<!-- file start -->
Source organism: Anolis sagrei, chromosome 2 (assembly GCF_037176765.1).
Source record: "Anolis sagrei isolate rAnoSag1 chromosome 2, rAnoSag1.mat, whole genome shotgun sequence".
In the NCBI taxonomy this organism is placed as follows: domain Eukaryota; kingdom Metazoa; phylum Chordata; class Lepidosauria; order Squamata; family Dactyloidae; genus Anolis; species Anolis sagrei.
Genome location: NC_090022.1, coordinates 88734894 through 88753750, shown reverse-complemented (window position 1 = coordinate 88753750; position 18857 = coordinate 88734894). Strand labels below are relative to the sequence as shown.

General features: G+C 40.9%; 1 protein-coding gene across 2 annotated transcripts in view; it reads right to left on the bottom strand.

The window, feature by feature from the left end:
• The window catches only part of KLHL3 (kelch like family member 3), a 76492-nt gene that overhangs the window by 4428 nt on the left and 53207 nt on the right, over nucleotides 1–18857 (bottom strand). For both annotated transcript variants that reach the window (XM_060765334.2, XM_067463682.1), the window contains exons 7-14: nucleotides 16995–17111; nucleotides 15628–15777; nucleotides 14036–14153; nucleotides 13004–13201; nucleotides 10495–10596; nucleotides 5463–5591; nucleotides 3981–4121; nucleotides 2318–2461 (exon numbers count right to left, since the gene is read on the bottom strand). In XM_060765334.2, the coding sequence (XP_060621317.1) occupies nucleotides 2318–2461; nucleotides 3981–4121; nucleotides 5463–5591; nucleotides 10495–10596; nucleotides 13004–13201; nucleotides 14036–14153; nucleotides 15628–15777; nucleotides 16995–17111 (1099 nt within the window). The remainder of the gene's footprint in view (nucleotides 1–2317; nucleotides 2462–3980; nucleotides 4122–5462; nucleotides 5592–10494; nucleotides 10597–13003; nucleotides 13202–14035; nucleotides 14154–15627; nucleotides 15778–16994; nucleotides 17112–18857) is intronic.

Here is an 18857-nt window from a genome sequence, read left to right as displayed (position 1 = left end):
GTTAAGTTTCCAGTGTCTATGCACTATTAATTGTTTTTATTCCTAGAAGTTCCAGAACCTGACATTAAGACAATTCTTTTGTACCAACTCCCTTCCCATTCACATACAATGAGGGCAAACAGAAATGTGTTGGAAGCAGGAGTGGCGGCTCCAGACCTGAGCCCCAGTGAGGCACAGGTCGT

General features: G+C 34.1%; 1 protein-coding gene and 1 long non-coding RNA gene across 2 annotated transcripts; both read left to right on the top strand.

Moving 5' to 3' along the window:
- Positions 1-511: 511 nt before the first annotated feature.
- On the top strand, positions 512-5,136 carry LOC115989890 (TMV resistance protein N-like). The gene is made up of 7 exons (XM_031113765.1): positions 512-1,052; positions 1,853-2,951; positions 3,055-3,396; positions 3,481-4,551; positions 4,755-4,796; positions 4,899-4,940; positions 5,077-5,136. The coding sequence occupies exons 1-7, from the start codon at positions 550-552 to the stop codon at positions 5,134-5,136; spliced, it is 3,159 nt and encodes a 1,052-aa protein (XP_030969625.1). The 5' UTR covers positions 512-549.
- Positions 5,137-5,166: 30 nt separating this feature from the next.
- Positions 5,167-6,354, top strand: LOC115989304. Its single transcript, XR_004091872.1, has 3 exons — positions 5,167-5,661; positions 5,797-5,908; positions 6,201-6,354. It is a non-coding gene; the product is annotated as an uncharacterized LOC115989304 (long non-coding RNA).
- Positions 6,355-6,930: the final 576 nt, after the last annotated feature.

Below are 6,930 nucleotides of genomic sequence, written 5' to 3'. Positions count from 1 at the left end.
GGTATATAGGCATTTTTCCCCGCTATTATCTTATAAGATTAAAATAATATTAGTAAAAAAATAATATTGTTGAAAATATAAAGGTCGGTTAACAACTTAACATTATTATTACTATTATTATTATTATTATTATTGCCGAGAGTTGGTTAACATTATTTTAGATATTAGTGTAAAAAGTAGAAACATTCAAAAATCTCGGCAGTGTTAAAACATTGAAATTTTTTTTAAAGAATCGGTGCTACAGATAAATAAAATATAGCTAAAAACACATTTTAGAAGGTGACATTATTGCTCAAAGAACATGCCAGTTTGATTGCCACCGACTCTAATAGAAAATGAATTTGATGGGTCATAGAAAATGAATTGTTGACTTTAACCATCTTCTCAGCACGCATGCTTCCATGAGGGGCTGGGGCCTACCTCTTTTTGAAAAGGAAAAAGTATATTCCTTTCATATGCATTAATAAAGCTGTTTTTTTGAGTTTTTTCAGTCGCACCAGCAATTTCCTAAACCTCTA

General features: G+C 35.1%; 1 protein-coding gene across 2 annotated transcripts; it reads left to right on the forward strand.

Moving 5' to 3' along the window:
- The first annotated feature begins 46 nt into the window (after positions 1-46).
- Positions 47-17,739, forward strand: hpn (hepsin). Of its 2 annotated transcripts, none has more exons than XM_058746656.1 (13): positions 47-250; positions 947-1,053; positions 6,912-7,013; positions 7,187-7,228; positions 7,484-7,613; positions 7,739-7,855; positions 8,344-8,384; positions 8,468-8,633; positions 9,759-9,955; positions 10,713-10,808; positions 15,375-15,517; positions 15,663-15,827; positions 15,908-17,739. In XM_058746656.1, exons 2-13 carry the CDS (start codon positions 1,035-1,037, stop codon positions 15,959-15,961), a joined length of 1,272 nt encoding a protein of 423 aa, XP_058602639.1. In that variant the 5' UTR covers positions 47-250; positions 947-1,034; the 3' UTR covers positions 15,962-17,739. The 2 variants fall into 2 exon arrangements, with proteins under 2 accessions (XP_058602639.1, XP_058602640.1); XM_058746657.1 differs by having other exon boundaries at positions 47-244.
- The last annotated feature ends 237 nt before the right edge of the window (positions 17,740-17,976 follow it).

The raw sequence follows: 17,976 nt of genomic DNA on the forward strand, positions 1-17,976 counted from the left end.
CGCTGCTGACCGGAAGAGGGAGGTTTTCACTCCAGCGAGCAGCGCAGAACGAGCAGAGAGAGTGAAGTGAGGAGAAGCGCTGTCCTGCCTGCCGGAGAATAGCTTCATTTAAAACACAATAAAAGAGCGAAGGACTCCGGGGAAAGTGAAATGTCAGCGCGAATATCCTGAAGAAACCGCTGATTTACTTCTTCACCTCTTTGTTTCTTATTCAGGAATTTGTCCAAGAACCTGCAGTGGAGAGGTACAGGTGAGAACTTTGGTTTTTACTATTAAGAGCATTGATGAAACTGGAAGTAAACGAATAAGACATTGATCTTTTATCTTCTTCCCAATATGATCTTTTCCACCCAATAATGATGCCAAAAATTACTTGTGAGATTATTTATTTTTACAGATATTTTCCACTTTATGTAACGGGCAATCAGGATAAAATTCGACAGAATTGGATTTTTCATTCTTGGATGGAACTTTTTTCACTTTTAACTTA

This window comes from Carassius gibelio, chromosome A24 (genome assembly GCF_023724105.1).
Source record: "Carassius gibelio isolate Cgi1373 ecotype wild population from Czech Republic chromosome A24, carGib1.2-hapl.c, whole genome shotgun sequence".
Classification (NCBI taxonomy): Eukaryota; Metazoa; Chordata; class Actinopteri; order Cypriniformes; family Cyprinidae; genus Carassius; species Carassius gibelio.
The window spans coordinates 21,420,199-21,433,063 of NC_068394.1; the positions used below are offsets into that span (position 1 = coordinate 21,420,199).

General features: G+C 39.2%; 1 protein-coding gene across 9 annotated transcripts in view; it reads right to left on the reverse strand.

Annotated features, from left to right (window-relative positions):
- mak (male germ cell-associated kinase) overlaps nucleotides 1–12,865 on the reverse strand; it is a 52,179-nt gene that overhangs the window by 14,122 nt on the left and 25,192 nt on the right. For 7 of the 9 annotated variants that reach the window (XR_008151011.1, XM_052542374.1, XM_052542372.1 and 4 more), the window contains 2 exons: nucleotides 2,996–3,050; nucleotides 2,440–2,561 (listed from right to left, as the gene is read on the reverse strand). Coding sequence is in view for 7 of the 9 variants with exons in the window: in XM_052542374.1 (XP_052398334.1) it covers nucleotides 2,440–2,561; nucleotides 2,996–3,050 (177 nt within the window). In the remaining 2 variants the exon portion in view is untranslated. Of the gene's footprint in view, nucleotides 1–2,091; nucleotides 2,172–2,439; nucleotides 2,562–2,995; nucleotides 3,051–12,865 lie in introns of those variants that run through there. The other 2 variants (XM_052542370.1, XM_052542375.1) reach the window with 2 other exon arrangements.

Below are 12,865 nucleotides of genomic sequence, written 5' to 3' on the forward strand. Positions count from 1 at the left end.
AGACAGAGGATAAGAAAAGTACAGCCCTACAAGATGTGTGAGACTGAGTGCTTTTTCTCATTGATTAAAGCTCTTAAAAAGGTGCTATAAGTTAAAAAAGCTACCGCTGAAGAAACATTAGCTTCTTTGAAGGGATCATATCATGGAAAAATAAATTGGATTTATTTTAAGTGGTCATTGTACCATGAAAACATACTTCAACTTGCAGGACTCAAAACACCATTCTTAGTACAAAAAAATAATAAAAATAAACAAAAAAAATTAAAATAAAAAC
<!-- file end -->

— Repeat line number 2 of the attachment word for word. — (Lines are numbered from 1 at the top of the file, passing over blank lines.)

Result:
Source record: "Anolis sagrei isolate rAnoSag1 chromosome 2, rAnoSag1.mat, whole genome shotgun sequence".